âIâm probably busier than ever in my whole career,â Wilson says at the beginning of a Zoom call. Itâs a startling statement from someone whoâs released so many albums that one imagines Spotify building an entire server room to accommodate his vast discography.
âIâve got the book, which just came out,â says Wilson. âThe Porcupine Tree album. Iâm almost finished writing my next solo record. Iâm remixing about 10 albums at the moment. And then the family life as well, which is great.â
Asked for comment, Edwin responded by email: âWe hadnât fallen out or anything, and were in contact occasionally about various things, reissues mainly, or odd business things, but there had long been no indication or hint of any new band activity, writing sessions or any possibility of reactivation. My band O.R.k toured with Pineapple Thief in 2019, we all got on fine and there was no mention at all from Gavin about any possible new PT stuff, certainly nothing from anyone else. So it was a surprise to me in March 2021, in lockdown, to get an email from Steve telling me thereâs a new album and as heâs already played all the bass parts thereâs âno role for me.â Soon after that Steveâs lawyer gets in touch. I have had no real contact from anyone since.â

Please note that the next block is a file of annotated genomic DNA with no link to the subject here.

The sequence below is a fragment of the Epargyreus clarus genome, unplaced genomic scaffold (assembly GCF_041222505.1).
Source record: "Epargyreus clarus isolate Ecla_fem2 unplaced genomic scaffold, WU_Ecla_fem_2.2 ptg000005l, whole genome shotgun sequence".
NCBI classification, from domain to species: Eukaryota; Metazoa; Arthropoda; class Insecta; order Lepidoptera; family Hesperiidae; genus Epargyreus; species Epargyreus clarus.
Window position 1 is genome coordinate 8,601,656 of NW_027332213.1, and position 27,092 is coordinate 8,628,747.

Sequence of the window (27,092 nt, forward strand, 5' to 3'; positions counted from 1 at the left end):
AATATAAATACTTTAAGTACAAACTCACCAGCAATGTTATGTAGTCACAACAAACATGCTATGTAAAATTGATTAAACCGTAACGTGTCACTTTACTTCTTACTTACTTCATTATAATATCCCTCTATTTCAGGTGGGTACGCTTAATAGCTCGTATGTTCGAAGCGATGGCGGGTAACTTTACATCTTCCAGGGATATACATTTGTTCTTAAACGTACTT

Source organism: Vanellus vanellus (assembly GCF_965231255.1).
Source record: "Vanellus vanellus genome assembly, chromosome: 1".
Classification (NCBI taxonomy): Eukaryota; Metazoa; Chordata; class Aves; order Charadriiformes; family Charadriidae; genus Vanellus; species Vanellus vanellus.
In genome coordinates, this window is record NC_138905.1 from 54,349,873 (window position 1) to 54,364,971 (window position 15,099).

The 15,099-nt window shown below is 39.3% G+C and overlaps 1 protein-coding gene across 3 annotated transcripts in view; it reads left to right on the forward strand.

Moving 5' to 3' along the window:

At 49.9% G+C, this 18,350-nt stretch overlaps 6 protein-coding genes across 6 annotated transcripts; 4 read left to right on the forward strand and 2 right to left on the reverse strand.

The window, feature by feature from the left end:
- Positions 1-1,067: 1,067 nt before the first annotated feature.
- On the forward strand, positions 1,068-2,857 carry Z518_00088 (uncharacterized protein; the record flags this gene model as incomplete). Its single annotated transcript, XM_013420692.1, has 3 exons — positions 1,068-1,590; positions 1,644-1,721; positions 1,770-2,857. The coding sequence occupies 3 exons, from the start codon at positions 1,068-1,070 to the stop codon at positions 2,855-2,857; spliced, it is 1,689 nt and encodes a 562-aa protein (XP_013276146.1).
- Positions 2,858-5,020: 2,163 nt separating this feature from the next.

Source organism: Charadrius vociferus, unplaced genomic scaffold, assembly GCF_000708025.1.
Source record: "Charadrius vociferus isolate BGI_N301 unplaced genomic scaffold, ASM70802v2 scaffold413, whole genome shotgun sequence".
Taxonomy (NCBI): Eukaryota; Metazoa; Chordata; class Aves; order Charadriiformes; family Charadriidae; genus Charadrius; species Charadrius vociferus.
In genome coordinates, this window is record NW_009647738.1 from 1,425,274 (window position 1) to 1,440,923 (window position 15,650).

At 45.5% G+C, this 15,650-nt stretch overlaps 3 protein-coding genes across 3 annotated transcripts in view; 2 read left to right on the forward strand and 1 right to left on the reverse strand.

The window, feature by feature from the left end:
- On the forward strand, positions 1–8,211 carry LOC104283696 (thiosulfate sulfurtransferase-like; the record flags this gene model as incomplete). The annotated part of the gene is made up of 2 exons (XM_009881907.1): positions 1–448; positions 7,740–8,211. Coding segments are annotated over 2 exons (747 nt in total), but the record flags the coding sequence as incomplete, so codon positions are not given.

Why was the album created without Colin Edwin?
The simple reason is that when we started making the record back in 2012, myself and Gavin started to work on ideas. I picked up the bass and it wasnât like, âIâm going to be the bass player on this record.â Colinâs not going to get a look. It wasnât anything as self-conscious as that. It was simply I think I was already a bit bored with the guitar at that point. So I reached over and I picked up the bass and I started to play the bass line to âHarridan.â We came up with that, that groove in five, which kind of not uncoincidentally opens the record, because I think they straight away thereâs a kind of what shall we say, a kind of statement of intent right at the beginning of the record. This is not going to be the same old, same old.
The bedrock of the whole record really became the way I âplay bass,â but allied with the fact that I was jamming these grooves with Gavin. So whole chunks of the record, you know, the âHarridanâ song was all writtenâeven the chorus was written on bass. âRats Return,â the big heavy riff actually was written on the bass. âChimeraâs Wreck,â all written on the bass. So these songs which were started way back in 2012, 2013, that became the sort of the foundations of the record were written with me playing bass. And I played bass in a very different way to Colin. I played bass like a guitar player because I am a guitar player. I pick it up and I start playing melodies up the top and I play chords and I play things that âproper bass playersâ probably wouldnât think to play. So there was no great conspiracy. We just got to a point where we realized, âOh, Stevenâs going to be the bass player on this record.â From that point on, it was just, âOkay, so itâs the three of us now.â